Then, off to the butcher’s. Again, the husband and wife who own this shop immediately come around the counter to welcome me with hugs (note that here is another woman butcher). When their son enters a little later, he greets me warmly, but is more formal. I am definitely ‘signora’ to him, which I presume is a matter of respect for age. (This shop doesn’t seem to be in any danger of closing as the next generation is very much involved in the family business.) I learn that the date of the annual pork festival has been changed, and that this year there will be two pigs. I buy some of their homemade ravioli for dinner, taking instructions on how to reheat it, and am encouraged to return at 11 in the morning when they will have roasted quails. As it turns out, it’s not only quails, but duck, pigeon, chicken, pheasant. This is a Sunday ritual. Yes, I return.

And, my final destination is Letizia’s fruit and vegetable shop. It is interesting to note that I don’t even know the names of the people in the other shops, and yet there is a sense of warm connection. This is not unusual in Italy; knowing people’s names is not the priority it is in our culture. In the case of Letizia, we have established the use of the informal ‘you’ between us. She is always very happy to see me (and is also  very encouraging of my Italian). This time she can’t stop hugging me. During my stays, I buy her vegetables on an almost daily basis, as people do here. The vegetables are local and extraordinarily fresh, boxes of purple artichokes, cavalo nero, spinach coming in every day. Food is so important in this culture. And, in all sorts of ways, it connects people. It connects me with this community.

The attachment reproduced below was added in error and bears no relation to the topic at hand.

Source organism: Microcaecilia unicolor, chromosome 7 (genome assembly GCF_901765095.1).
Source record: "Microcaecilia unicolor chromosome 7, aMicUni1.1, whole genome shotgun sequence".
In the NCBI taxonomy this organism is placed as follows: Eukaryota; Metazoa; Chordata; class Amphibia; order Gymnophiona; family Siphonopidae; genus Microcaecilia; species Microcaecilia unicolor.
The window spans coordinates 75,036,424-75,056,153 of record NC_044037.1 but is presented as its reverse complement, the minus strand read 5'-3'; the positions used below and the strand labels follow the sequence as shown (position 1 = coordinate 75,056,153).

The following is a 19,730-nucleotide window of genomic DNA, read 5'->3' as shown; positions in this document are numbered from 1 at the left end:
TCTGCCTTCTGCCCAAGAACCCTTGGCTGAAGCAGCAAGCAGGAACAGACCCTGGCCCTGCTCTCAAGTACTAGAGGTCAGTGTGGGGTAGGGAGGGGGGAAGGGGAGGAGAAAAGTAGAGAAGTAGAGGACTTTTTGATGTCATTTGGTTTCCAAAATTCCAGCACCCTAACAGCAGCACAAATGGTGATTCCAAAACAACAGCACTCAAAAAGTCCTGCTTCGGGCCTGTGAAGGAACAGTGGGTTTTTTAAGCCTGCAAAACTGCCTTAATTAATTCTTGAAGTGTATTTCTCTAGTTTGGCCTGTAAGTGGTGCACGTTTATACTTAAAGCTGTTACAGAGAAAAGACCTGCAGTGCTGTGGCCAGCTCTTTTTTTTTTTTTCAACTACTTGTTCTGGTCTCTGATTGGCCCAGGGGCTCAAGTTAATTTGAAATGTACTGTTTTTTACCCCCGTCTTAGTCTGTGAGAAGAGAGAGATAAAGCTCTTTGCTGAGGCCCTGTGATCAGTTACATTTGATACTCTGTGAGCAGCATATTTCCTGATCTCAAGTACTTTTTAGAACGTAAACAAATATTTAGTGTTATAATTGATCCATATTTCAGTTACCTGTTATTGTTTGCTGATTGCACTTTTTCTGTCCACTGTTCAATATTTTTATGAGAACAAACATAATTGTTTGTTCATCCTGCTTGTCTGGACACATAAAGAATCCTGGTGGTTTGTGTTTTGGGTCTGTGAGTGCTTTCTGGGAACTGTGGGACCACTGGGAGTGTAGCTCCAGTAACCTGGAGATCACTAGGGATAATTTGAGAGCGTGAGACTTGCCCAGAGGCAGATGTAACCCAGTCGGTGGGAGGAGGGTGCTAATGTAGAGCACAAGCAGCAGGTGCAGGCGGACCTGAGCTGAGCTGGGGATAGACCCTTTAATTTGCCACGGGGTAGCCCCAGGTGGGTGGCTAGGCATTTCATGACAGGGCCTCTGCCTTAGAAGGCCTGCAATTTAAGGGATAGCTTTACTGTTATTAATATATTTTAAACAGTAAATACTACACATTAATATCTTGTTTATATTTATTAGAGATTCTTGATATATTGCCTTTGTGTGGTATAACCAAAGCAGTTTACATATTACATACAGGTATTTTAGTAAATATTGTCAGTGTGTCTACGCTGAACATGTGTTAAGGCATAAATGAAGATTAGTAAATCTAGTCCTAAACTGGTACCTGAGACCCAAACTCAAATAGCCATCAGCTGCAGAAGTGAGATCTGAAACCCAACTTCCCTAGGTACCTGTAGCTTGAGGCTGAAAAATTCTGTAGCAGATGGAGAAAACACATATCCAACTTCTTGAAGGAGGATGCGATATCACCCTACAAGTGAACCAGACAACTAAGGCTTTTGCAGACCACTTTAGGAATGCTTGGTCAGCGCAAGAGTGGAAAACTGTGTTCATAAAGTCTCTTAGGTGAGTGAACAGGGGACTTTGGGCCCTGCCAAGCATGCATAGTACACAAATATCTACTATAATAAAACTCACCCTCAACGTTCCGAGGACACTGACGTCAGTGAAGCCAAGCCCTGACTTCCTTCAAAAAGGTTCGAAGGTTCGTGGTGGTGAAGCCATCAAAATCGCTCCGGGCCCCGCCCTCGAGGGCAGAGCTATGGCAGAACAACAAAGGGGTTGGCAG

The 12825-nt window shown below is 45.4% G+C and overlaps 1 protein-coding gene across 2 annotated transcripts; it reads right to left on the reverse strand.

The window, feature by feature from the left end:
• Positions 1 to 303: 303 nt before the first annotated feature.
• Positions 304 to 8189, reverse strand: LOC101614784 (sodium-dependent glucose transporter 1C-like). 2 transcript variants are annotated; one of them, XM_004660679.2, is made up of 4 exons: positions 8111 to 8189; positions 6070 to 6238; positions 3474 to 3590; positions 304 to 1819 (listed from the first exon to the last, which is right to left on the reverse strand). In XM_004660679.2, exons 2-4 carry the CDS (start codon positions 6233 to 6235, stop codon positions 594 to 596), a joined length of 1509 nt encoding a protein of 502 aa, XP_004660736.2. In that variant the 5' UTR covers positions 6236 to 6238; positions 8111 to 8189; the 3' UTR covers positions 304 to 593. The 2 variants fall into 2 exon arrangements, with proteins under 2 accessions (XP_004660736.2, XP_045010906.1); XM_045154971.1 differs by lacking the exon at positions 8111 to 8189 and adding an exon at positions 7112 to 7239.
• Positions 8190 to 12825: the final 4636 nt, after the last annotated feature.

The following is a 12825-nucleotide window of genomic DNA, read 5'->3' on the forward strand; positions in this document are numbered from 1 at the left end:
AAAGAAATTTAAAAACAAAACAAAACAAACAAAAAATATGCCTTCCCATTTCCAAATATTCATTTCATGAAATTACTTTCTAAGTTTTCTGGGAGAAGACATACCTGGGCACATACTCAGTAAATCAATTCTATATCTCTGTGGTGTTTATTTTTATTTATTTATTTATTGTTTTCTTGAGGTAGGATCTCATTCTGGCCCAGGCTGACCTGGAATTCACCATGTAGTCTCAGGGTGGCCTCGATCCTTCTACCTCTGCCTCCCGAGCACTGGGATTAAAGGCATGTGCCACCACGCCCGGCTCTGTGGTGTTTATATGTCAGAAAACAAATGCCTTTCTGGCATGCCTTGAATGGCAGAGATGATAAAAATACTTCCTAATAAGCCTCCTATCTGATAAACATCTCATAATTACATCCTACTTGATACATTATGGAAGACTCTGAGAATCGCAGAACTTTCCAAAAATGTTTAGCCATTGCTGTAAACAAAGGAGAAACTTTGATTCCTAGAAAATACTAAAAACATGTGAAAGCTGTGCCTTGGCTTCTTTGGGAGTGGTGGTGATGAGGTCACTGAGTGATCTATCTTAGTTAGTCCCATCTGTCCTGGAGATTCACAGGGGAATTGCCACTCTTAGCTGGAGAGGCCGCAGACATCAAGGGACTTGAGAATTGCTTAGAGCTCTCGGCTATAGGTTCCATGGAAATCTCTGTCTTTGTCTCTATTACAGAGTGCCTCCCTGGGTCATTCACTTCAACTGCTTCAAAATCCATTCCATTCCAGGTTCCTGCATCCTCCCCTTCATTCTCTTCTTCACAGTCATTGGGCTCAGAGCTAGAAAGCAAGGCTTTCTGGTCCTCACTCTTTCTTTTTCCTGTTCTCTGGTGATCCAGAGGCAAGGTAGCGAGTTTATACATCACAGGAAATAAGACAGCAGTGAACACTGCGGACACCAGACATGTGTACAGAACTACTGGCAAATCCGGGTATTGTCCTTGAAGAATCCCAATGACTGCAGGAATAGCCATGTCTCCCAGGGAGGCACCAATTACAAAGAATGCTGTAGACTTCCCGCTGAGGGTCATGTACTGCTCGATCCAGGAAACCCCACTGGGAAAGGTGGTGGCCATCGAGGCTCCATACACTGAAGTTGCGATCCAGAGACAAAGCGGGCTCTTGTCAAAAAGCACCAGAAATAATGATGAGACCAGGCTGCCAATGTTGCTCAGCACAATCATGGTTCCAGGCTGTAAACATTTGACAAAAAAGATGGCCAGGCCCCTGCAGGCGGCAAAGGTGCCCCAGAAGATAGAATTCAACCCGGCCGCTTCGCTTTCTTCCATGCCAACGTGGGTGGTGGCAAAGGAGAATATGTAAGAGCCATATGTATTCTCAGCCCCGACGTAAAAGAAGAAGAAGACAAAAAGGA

Letizia advises me to buy only what I need for dinner, as I am clearly tired. Afterall, she will see me tomorrow.

 

4 thoughts on “Arriving in Anghiari

  1. Brava! Reading this, having been there with you last year, is very nostalgic for me. I have a tear in my eye experiencing vicariously the exquisite pleasure of arriving in such a beautiful congenial place. Thanks Ann.x

  2. Dear Ann,
    I am so glad you emailed and reminded me to check in on our blog. That is a wonderful post and I feel both hopeful and grateful reading it. I think you are right about food and social connection. It isn’t simply the hospitality that comes with sharing food. I think it’s because food (especially fresh produce) invites touch and smell and conversation (these smell ripe, these feel firm, how should I cook with this etc). I imagine the butcher shop as a place where you can become very involved in the procuring of meat. I recall that the cut of an animal, how it is to be prepared by the butcher, how it is best cooked, were pretty tailored conversations (back when I ate meat and had a local butcher who cut the meat for you). They felt both, general (everyone passes through here with similar questions), and yet, also, very specific (to me, and you, here and now).